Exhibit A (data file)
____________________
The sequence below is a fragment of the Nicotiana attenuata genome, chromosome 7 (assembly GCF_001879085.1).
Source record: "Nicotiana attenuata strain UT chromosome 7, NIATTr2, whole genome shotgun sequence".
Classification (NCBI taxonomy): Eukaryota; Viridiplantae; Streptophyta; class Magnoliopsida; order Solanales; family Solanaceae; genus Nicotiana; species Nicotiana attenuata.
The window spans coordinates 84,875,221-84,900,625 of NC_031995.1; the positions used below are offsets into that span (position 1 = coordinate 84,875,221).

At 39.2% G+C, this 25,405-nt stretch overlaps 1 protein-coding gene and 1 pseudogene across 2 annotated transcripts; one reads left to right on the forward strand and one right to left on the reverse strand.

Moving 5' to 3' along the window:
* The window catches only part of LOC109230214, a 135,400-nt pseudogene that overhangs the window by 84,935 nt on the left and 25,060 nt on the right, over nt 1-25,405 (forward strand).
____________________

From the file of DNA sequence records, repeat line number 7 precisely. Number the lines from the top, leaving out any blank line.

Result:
* The window catches only part of LOC109230214, a 135,400-nt pseudogene that overhangs the window by 84,935 nt on the left and 25,060 nt on the right, over nt 1-25,405 (forward strand).